Drinking Like a Real Writer

In the 1940 classic “The Philadelphia Story,” C.K. Dexter Haven tells Macaulay Connor “I thought all writers drank to excess and beat their wives. You know, at one time I secretly wanted to be a writer.” He tells Macaulay that Tracy Lord never understood his “deep and gorgeous thirst.” I’ve always thought that writing and substance abuse go together. Hunter S. Thompson, Raymond Chandler, John Cheever, O. Henry, Tennessee Williams, Dorothy Parker, Edgar Allen Poe, Ernest Hemingway – all famous literary alcoholics. Baudeliare smoked hash, Stephen King did coke, Aldous Huxley did mushrooms – the list goes on and on. I think it might be more difficult to find a successful writer who hadn’t at some time abused something. Sadly, I’m not a drug addict. I don’t have the personality for it. I can’t stand the thought of regularly using something so expensive. I’m just too cheap. On the other hand…there’s always liquor.

I was at dinner with a couple of friends last week, and the drinks menu featured a couple of cocktails whose names I hadn’t heard except in novels in years and years. Singapore Sling, Manhattan, Harvey Wallbanger, Old Fashioned, Cuba Libre…I started feeling like I should be wearing a satin gown and maribou-feather slippers, making sure that I didn’t smudge my lipstick or muss my marcelled hair.

I had a couple of Singapore Slings and suddenly, I was Katharine Hepburn, Carole Lombard and Bette Davis all rolled up in one (seriously – they were tiny women and have you seen me?). If I had been at a typewriter (or, more correctly, if I had been a typewriter sitting at my machine), I would have been churning out the kind of prose that made people laugh on the bus, cry in restaurants and call up their friends just to read extensive passages. I’ll tell you a secret, though.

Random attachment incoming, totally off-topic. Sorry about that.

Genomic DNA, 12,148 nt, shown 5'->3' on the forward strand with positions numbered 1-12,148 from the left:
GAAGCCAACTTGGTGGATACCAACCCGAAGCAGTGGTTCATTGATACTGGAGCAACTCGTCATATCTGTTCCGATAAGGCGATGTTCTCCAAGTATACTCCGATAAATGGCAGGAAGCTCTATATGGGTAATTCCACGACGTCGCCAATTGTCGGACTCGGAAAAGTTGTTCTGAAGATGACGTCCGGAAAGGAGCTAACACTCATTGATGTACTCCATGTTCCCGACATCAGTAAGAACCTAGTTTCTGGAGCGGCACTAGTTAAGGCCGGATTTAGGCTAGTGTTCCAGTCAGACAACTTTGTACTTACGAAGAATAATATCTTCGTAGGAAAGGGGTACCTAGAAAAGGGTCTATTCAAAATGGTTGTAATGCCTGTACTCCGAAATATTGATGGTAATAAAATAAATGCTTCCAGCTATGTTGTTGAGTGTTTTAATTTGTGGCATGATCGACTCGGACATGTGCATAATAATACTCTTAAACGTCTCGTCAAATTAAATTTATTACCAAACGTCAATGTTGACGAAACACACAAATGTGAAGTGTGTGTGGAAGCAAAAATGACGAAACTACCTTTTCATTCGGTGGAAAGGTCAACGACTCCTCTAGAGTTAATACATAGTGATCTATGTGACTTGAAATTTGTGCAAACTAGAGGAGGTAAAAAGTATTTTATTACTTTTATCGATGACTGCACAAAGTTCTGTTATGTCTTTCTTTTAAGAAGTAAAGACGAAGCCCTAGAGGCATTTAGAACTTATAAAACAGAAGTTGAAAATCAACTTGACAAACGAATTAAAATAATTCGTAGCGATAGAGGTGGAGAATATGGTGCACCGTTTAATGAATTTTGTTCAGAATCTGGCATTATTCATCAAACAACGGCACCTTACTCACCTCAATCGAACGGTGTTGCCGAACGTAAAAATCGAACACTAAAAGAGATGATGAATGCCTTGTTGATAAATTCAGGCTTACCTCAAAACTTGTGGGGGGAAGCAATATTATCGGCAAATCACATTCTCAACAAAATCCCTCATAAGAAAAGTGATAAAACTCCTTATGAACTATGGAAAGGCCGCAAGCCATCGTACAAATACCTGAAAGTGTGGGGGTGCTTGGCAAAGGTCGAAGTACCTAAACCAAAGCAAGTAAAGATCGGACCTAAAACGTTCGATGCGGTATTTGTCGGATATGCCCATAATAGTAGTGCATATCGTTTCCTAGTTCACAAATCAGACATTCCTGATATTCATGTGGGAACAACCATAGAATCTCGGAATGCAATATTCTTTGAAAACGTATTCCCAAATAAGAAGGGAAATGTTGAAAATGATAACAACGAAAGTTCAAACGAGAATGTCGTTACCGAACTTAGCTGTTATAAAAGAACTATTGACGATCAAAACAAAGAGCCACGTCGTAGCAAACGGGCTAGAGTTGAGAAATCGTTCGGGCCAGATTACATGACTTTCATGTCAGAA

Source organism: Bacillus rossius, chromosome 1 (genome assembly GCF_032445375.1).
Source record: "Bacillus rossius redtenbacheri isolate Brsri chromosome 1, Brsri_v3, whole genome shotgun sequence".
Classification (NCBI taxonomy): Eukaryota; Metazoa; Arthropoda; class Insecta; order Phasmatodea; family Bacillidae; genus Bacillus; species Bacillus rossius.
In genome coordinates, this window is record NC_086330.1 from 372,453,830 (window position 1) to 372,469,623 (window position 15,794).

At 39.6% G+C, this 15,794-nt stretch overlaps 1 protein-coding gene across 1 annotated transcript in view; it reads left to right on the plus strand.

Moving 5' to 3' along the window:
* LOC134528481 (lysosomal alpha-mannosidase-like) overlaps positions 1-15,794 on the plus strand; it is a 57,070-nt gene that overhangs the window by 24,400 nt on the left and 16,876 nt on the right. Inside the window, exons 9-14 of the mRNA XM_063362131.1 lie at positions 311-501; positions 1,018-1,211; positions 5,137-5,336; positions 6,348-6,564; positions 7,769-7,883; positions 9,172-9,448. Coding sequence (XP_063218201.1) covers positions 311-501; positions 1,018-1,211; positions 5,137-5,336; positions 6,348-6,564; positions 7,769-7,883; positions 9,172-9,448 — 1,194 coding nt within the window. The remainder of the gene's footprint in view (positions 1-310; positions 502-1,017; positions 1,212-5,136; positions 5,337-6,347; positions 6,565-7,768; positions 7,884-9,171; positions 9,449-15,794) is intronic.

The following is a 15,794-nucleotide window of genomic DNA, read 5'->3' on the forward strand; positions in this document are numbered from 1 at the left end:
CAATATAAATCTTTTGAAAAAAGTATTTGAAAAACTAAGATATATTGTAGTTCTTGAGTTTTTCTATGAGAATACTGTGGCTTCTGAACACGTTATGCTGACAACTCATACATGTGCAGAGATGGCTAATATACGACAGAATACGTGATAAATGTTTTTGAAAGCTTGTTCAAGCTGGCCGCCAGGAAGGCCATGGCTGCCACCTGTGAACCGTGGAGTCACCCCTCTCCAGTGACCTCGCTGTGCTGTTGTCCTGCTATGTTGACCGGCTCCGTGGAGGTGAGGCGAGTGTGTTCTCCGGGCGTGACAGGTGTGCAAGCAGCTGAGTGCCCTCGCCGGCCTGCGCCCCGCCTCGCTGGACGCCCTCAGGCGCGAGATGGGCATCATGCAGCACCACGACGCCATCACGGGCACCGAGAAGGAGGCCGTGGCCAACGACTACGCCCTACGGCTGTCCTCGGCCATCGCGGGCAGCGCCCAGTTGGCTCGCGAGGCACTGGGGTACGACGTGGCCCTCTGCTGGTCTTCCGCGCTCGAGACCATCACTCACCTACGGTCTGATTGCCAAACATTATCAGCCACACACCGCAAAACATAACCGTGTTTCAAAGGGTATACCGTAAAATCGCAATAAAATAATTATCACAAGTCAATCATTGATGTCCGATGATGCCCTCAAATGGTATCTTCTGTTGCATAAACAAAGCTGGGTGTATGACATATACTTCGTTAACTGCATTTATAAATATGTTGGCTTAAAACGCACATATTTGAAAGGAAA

When I was 18 or 19, before they raised the drinking age in Arizona to 21, my boyfriend and I would walk to this Italian restaurant a mile or so from my house and split a plate of pasta and a bottle of bad chianti. I didn’t know it was bad chianti at the time, but I was young and stupid then. We would get drunk and, in that pretentious way that only 18 or 19 year olds can pull off, talked about deep, philosophical truths. We talked about world politics and art and the nature of reality. We talked about popular culture, the human condition and how we were going to change the world with art. These discussions were monumental. They were profound. They were so important, I felt, that I persuaded my boyfriend to bring his new mini tape recorder to dinner one evening so that we could actually remember one of these conversations the next morning.

That night, we drank two bottles of bad chianti and ate spaghetti with butter and mizithra cheese. We probed the very depths of the deepest questions mankind has asked himself since the invention of language. We revealed ourselves as the gods of our own private universe, a place much more orderly, beautiful and just than the one that everyone else seemed to inhabit. We weren’t golden children, we were beings of diamond.